The consumer watchdog has revealed the ideal time for motorists to fill up their petrol tanks ahead of the Christmas road trip period, indicating it’s best to hold on just that little bit longer.
The Australian Competition and Consumer Commission on Thursday recommended motorists in most of the country’s capital cities head to the bowser closer to Christmas, as the petrol price cycle moves towards its low point.
Drivers in Perth should aim for Christmas Eve as their tank top-up day, ACCC chairman Rod Sims said.
Mr Sims said after prices in Sydney, Melbourne, Brisbane and Adelaide reached the bottom of their cycle, they weren’t expected to rise again until later in the month.
For those outside of the major cities, Mr Simms advised using fuel price comparison websites and apps to hunt down the best deals.
Petrol prices are tipped to hover at the $1.30 mark for the rest of the year – a far cry from the stinging prices of October.
October saw petrol prices hit their highest in 10 years at an average of $1.59.9 in the country’s capitals. These prices dropped significantly in November, in line with falling crude oil prices.
Drivers are now paying about $18 less to fill a 70-litre tank compared with the start of October.
“Large price variations in the petrol market are very frustrating for motorists. Our advice is to keep an eye on the price cycles information to figure out the best time to buy, and use petrol websites and apps to find the cheapest petrol stations in your area,” Mr Sims said.
Drivers could also be in for a New Year bonus with a major decline in oil prices expected to continue to deliver lower petrol prices early in 2019.
Why the prices fluctuate
The benchmark Nymex oil price began the year at US$60.42 a barrel and hit highs of US$76.90 in October as petrol prices in Sydney and Melbourne soared to more than $1.67 a litre.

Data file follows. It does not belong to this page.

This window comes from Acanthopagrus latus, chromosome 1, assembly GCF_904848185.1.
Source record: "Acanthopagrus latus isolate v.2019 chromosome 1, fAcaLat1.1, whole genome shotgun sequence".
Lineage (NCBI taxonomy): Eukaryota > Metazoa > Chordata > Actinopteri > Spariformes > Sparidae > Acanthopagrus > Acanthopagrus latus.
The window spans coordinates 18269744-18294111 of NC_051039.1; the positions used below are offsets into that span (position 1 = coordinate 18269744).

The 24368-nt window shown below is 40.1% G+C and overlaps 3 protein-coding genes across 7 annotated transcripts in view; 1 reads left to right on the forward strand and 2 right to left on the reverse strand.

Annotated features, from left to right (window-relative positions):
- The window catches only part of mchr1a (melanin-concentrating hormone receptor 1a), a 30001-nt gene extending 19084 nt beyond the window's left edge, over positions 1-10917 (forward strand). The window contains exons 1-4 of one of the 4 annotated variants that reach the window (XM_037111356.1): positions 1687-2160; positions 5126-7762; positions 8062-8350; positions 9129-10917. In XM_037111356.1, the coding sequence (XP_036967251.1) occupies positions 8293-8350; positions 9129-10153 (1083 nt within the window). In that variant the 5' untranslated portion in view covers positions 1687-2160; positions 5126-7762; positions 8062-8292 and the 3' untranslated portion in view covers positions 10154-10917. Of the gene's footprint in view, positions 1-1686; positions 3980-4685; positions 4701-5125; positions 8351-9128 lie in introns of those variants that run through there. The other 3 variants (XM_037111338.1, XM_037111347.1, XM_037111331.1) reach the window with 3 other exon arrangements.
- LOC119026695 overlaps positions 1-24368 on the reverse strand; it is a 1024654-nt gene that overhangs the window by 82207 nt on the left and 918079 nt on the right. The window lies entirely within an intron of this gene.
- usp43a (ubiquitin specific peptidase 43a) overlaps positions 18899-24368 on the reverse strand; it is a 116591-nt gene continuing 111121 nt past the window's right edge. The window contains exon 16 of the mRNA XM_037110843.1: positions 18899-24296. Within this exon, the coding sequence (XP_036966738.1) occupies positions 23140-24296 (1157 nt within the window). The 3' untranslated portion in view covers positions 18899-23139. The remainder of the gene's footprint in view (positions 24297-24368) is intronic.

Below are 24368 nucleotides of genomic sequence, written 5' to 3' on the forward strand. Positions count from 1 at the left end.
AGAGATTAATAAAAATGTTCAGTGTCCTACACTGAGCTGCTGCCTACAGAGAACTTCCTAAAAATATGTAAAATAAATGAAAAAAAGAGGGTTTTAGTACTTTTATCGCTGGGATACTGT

The steady decline since has seen the average price in the two capital cities slump as low as $1.27 a litre. Pump prices in Adelaide are also down 19.2¢ a litre and in Brisbane by 12.6¢ a litre.
Petrol prices generally are tied to Singapore wholesale prices, the closest major refining and marketing centre and a common source of imported petrol to Australia.
They generally trail Singapore prices by about a month, and industry experts say more petrol price falls are likely as the slumping price of oil flows through the supply chain.
The Singapore price has fallen by 21¢ a litre from recent highs and Australia’s wholesale petrol price has fallen by 15¢, implying a further fall of about 5 to 7¢ a litre in the new year.
The price of a barrel of oil tumbled as low as US$49.41 this week — down 35 per cent from its peak.
What lies ahead
Citibank research analysts say while the Organisation of the Petroleum Exporting Countries – 15 of the world’s largest oil producers – has promised to cut supply to support prices, an increasing number of oil projects are starting up in non-OPEC countries, including Brazil, Norway, Guyana, and Kazakhstan.
And oil production in the US is soaring, placing it as net oil exporter for the first time since tracking data began 75 years ago.
However, should crude prices remain under pressure, it points to the likelihood of lower wholesale petrol prices and potentially lower prices for drivers.
Nonetheless, not all of the oil price drop is likely to be reflected in pump prices, with petrol retailers seemingly taking an opportunity to fatten their profit margins.
Ryan Felsman, senior economist at Commsec, said that average gross retail profit margins spiked to the highest level on record last month.
“The gross retail margin rose by 10.6¢ to a record-high 24.7¢ a litre,” he said.